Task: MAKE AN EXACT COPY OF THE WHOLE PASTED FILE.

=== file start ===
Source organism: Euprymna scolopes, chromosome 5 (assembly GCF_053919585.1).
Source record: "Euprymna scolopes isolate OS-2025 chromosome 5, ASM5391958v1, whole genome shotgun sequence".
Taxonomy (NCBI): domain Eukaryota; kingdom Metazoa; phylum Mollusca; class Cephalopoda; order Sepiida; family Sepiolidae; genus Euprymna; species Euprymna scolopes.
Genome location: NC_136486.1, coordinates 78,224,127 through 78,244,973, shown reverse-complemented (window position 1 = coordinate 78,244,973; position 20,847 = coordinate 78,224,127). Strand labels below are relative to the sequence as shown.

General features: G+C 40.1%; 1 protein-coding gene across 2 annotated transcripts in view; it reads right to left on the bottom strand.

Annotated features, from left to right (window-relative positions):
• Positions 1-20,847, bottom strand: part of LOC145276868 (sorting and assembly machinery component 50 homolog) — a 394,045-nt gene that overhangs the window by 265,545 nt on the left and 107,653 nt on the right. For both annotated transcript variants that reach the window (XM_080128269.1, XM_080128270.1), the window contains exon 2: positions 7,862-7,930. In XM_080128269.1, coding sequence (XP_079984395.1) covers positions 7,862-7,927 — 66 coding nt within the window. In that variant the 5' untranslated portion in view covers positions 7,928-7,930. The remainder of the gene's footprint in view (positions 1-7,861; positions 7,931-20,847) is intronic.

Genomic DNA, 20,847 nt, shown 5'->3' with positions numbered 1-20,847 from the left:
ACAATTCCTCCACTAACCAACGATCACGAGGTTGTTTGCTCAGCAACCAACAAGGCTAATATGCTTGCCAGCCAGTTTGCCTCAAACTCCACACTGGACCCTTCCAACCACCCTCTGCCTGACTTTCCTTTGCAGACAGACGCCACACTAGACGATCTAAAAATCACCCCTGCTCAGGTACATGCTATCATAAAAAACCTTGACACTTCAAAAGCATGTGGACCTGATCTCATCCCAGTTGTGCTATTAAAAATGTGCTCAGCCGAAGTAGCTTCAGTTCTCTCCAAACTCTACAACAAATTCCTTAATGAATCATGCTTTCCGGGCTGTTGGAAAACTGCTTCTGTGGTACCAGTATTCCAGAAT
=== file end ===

Source organism: Euprymna scolopes, chromosome 5 (assembly GCF_053919585.1).
Source record: "Euprymna scolopes isolate OS-2025 chromosome 5, ASM5391958v1, whole genome shotgun sequence".
Taxonomy (NCBI): domain Eukaryota; kingdom Metazoa; phylum Mollusca; class Cephalopoda; order Sepiida; family Sepiolidae; genus Euprymna; species Euprymna scolopes.
Genome location: NC_136486.1, coordinates 78,224,127 through 78,244,973, shown reverse-complemented (window position 1 = coordinate 78,244,973; position 20,847 = coordinate 78,224,127). Strand labels below are relative to the sequence as shown.

General features: G+C 40.1%; 1 protein-coding gene across 2 annotated transcripts in view; it reads right to left on the bottom strand.

Annotated features, from left to right (window-relative positions):
• Positions 1-20,847, bottom strand: part of LOC145276868 (sorting and assembly machinery component 50 homolog) — a 394,045-nt gene that overhangs the window by 265,545 nt on the left and 107,653 nt on the right. For both annotated transcript variants that reach the window (XM_080128269.1, XM_080128270.1), the window contains exon 2: positions 7,862-7,930. In XM_080128269.1, coding sequence (XP_079984395.1) covers positions 7,862-7,927 — 66 coding nt within the window. In that variant the 5' untranslated portion in view covers positions 7,928-7,930. The remainder of the gene's footprint in view (positions 1-7,861; positions 7,931-20,847) is intronic.

Genomic DNA, 20,847 nt, shown 5'->3' with positions numbered 1-20,847 from the left:
ACAATTCCTCCACTAACCAACGATCACGAGGTTGTTTGCTCAGCAACCAACAAGGCTAATATGCTTGCCAGCCAGTTTGCCTCAAACTCCACACTGGACCCTTCCAACCACCCTCTGCCTGACTTTCCTTTGCAGACAGACGCCACACTAGACGATCTAAAAATCACCCCTGCTCAGGTACATGCTATCATAAAAAACCTTGACACTTCAAAAGCATGTGGACCTGATCTCATCCCAGTTGTGCTATTAAAAATGTGCTCAGCCGAAGTAGCTTCAGTTCTCTCCAAACTCTACAACAAATTCCTTAATGAATCATGCTTTCCGGGCTGTTGGAAAACTGCTTCTGTGGTACCAGTATTCCAGAAT